The second trial ended in a hung jury. By the time the third trial was held, Upham said, the case was so famous it was almost impossible to find an impartial jury. The third trial reached the same conclusion as the first: death by hanging.
“And in the third trial, honestly, they seem to have just given up and said to hell with it — hang him,” said Upham.
“So a young fellow who had done possibly nothing more than rob a place, was hung to death down the hill from here.”
On the morning of Nov. 15, 1907, Collins became the only prisoner ever to be hanged at the Albert County Gaol, and one of the last in New Brunswick.
He was buried in an unmarked grave outside the jail in Hopewell Cape. According to the Albert County Museum, his body was re-interred at a nearby cemetery 60 years later.
The case of Tom Collins was referenced in the Supreme Court to justify the double jeopardy amendment to the Canadian Criminal Code.
Community gone, controversy continues
More than 100 years ago, the community was divided as to the guilt or innocence of Tom Collins, and that division continues to this day in Albert County, Upham said.
“You can get in quite a heated discussion with certain people in Albert County over what actually happened out here,” he said. “There are people who will swear to you that Tom was innocent, that Father McAuley did it. There are people that will tell you that there are people in the neighbourhood who did it.”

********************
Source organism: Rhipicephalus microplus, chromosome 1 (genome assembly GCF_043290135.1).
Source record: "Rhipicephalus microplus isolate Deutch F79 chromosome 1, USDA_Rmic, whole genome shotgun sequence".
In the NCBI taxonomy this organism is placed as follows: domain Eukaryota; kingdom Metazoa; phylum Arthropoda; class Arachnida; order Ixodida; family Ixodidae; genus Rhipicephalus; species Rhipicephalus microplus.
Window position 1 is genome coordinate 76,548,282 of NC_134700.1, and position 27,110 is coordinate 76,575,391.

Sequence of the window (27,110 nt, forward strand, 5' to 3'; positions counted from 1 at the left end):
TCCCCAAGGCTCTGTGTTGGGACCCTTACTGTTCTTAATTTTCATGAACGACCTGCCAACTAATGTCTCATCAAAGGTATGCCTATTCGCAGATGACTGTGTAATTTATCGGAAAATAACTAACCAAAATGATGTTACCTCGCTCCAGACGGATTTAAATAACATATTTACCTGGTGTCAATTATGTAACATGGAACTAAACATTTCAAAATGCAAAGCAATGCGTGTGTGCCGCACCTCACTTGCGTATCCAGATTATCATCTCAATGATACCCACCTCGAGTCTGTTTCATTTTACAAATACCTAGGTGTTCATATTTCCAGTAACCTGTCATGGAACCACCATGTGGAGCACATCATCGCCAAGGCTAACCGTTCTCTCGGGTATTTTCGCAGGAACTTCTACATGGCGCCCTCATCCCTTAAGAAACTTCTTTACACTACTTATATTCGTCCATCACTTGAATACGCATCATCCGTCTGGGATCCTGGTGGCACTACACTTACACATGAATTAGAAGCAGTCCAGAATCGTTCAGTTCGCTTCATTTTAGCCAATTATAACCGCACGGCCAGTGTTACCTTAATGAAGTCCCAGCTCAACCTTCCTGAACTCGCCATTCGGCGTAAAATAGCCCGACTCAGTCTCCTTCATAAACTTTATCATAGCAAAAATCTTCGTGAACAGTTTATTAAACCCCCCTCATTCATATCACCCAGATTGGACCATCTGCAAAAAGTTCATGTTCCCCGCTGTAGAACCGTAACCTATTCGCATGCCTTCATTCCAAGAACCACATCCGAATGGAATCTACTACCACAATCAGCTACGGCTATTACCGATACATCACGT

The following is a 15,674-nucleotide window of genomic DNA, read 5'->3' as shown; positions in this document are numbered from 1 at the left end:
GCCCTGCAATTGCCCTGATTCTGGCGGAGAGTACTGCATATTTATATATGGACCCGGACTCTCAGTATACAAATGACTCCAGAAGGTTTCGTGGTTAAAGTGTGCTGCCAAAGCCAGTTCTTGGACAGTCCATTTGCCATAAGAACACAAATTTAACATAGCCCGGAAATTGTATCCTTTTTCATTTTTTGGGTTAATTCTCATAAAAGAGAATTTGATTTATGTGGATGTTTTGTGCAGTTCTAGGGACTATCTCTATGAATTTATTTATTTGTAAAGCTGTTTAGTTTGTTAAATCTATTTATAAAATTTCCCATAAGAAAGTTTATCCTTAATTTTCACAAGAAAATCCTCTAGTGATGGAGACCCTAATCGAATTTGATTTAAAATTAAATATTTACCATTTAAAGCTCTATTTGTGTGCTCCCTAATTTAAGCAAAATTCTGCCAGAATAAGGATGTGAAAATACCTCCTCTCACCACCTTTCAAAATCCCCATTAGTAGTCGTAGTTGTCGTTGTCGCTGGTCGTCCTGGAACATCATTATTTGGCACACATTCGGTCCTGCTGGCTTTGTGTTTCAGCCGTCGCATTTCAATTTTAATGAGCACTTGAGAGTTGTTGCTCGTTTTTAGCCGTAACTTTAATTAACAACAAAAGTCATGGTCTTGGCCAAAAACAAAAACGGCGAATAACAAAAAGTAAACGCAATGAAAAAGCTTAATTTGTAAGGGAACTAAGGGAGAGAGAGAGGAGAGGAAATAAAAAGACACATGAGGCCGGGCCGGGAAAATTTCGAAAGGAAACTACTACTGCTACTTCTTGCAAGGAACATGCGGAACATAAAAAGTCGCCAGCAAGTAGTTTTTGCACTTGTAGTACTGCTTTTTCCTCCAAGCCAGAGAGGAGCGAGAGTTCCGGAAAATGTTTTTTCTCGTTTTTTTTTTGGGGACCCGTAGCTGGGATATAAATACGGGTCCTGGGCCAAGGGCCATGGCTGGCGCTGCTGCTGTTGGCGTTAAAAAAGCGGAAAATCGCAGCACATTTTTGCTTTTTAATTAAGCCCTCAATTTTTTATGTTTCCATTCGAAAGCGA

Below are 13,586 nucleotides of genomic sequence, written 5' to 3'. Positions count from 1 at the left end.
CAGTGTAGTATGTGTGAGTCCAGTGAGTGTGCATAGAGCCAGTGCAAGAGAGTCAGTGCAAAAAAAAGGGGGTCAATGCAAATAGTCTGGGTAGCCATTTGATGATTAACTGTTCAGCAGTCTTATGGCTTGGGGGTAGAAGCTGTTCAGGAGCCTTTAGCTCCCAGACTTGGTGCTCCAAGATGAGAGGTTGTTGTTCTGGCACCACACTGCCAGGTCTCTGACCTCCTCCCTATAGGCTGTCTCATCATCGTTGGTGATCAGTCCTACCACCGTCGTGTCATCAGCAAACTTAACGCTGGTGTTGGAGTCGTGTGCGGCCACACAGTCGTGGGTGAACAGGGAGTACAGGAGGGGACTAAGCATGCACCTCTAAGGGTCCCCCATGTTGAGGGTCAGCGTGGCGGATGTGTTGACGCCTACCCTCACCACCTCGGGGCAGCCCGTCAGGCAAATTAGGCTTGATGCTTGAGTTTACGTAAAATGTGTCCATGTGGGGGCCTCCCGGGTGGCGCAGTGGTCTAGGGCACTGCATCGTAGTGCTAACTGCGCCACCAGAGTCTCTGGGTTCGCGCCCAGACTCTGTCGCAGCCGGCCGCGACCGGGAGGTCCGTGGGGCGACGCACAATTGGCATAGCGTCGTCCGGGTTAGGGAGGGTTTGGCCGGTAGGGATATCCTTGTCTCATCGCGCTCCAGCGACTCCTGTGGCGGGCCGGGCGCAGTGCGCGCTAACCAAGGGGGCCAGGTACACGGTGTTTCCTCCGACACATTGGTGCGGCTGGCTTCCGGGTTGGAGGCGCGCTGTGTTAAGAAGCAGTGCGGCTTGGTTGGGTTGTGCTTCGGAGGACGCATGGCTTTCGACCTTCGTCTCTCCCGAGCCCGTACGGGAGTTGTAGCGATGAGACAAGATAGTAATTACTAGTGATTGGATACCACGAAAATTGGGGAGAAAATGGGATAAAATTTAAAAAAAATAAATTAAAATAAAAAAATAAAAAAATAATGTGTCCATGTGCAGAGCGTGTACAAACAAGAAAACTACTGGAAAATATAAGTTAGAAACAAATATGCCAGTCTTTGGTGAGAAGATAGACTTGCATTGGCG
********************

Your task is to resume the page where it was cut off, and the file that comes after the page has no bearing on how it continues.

Upham said that two weeks before Collins even arrived in New Ireland, someone broke into the rectory and stole alcohol.
“It’s sometimes tempting to look at these little communities historically and say it was all perfect and rosy until, you know, a thing happened or something dreadful occurred.”
Upham said the remaining graveyard and old stone foundations are one of thousands of roadside monuments where you can “stop and look around and say, ‘OK, there is more to this.’ And this is a prime one again.”
“We’re standing in the middle of a vital community that existed for generations,” he said. “Where one of the most interesting legal events in Canadian history occurred, where a horrifying tragedy occurred and the only thing that memorializes it is a mouldering basement and a graveyard that is being reclaimed by the trees.”
Information Morning – Moncton14:28Roadside History: The story of a grizzly murder and a visit to the very spot it happened deep in the Albert County woods
www.cbc.ca 2022-12-04 11:00:00